- If you use DNS (a name, like "www.linux.org"), then it adds more complexity:
- You will want to register a domain name.
- You must configure a DNS server to point to your public IP address.
- If your public IP address is "dynamic" (subject to change without notice), then you will need to configure and use a special "dynamic DNS" service to automatically update the DNS when your router's public IP address (WAN address) changes.
- You can use FreeDNS (mentioned above) for free dynamic DNS services. I use them.
- Are you using HTTP (not secure) or HTTPS?
- If you are using HTTPS, then you will also need a certificate.
- HTTPS is more complex to configure than HTTP.
- You can get free certificates from Let's Encrypt. Since Let's Encrypt appeared a few years ago, other free certificate services have appeared. I still use and recommend Let's Encrypt.
You must keep your web server fully updated and secure. If an attacker succeeds, they will own ("pwn") your web server computer with full superuser (root!) access and can do anything they want, including defacing your website and substituting their own illegal content, mining cryptocurrency, etc. Once they are inside your home network, they can attack and take control of your router and your other computers and your phones and anything else on your private internal network (LAN). That's bad. Really bad. It is a serious risk for beginners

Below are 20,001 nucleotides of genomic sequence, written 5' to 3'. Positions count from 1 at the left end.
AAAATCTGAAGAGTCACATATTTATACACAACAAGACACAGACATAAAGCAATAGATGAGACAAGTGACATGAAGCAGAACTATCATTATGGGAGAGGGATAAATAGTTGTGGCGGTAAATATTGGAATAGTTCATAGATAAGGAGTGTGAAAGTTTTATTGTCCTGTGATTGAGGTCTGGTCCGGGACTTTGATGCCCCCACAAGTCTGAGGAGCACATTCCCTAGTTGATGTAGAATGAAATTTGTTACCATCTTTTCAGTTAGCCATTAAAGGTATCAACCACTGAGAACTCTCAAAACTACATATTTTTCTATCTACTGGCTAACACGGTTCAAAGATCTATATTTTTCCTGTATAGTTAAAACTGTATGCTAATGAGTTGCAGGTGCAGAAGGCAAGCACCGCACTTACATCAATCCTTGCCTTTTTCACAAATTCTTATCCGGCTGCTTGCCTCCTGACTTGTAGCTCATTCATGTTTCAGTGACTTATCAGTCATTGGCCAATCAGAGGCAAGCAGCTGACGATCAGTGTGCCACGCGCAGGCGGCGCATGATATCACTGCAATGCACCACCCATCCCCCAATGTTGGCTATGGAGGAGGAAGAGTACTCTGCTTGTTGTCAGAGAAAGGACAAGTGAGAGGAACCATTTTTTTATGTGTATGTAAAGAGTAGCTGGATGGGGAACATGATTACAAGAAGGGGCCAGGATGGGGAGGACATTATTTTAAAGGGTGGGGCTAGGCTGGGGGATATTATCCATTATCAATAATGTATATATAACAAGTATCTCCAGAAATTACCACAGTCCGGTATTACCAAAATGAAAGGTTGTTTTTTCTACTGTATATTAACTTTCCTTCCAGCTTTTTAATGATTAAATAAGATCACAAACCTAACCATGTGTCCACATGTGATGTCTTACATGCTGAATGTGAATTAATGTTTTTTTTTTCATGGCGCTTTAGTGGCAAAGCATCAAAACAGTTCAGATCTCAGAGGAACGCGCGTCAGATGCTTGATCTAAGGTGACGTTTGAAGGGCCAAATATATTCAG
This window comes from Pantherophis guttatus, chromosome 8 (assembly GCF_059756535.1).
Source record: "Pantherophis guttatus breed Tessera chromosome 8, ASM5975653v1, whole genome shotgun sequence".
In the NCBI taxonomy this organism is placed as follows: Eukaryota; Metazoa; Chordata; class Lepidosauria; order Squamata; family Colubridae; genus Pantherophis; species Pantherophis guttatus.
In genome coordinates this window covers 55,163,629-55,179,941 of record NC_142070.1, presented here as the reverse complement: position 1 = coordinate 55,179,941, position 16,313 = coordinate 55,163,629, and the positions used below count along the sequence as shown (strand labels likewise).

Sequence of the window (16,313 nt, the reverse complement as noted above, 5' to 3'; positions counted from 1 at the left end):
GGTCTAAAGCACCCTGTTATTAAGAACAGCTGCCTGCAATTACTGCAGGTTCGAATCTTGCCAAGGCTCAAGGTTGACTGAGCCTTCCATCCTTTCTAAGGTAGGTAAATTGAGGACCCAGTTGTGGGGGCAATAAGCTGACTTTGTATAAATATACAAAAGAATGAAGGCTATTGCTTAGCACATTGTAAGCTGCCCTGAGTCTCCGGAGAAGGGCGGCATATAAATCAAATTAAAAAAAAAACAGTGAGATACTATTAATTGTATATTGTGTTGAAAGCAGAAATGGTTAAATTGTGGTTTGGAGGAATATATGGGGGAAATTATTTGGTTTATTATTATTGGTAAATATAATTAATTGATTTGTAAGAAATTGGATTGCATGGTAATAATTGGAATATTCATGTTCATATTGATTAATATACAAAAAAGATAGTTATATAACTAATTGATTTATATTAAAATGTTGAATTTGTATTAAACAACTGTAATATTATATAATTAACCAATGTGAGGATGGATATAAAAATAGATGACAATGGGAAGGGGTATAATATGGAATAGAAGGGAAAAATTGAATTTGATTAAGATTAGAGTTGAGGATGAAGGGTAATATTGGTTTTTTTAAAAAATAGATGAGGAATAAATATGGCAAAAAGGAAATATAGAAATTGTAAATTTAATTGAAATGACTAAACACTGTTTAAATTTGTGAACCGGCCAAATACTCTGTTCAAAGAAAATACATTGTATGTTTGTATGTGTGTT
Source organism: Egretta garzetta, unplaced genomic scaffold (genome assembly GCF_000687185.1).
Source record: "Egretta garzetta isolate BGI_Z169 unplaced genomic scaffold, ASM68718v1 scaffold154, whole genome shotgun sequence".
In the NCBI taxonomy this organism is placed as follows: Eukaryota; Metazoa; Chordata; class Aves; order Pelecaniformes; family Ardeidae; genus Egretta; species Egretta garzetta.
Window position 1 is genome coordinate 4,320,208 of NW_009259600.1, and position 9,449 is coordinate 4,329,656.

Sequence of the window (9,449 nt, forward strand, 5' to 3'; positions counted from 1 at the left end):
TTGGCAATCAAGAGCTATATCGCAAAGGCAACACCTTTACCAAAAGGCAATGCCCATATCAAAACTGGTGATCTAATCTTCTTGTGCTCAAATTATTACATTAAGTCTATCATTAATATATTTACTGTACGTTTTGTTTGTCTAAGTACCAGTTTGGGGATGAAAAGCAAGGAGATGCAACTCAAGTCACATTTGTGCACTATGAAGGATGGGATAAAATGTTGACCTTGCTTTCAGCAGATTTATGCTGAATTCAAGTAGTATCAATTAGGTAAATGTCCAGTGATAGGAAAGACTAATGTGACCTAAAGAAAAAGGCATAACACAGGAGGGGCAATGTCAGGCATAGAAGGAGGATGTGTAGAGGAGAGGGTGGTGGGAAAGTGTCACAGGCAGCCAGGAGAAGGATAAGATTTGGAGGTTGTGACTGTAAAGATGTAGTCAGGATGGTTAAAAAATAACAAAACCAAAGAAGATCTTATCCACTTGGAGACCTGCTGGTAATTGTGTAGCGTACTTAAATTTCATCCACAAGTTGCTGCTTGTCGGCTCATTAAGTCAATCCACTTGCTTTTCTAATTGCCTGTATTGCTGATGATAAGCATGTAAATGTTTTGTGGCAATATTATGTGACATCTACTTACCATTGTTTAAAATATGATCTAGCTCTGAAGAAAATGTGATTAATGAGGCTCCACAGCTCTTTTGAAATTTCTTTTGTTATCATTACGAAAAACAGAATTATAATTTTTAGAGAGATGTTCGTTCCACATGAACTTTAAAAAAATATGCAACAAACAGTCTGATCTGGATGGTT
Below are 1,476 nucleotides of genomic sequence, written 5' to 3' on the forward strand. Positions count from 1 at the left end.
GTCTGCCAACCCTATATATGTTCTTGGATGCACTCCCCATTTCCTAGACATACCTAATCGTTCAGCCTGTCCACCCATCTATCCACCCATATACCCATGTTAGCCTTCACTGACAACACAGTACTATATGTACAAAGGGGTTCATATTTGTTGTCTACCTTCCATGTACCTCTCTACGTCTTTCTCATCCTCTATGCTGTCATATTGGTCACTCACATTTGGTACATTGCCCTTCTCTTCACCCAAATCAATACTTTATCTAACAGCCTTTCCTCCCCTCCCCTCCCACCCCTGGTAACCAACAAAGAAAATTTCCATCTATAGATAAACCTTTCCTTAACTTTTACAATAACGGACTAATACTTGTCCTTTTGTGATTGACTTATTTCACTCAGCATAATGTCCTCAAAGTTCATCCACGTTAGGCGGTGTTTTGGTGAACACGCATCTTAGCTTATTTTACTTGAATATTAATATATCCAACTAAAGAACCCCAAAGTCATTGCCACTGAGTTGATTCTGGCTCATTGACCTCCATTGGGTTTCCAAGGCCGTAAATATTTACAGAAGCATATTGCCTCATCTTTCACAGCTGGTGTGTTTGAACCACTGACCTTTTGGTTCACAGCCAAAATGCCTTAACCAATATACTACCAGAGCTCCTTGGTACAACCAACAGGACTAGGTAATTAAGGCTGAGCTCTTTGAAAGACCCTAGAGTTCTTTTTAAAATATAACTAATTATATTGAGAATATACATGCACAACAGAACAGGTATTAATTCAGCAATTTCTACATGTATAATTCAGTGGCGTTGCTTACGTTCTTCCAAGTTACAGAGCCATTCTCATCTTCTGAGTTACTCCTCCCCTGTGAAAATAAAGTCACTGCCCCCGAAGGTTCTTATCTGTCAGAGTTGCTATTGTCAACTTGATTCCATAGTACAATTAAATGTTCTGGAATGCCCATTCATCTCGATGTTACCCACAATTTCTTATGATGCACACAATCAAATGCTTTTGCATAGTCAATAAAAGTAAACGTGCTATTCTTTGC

Some routers offer a special feature called a "DMZ" which stands for "demilitarized zone". It is an old army term that means "a separate, isolated area". The DMZ for your router is a special, separate, isolated "LAN". It is independent from the regular LAN. If you put your web server computer in the special DMZ LAN and an attacker succeeds in compromising your web server, the router should prevent the attacker from gaining access to the LAN and attacking your other systems. That's better, but not perfect. Attackers are good at exploiting routers. Please keep your router updated and replace it when updates are no longer available.
If it were me, I would rent a cheap virtual private server (VPS) on the internet. You would have to learn how to setup SSH to connect to it and how to enable the firewall to keep it secure (and remember to keep it updated!!). If something really bad happens, the bad guys may "pwn" your VPS, but not your home LAN, your personal computer, your phones, etc. Cheap VPSs can be found for $10-20 per year. In that price range, some providers are good and some are not. Knowing which is which is an art form.
I hope this helps. If you need more info, just ask.
(Edits: Following the initial edits, I came back much later and fixed minor typos. Essential content remains unchanged.)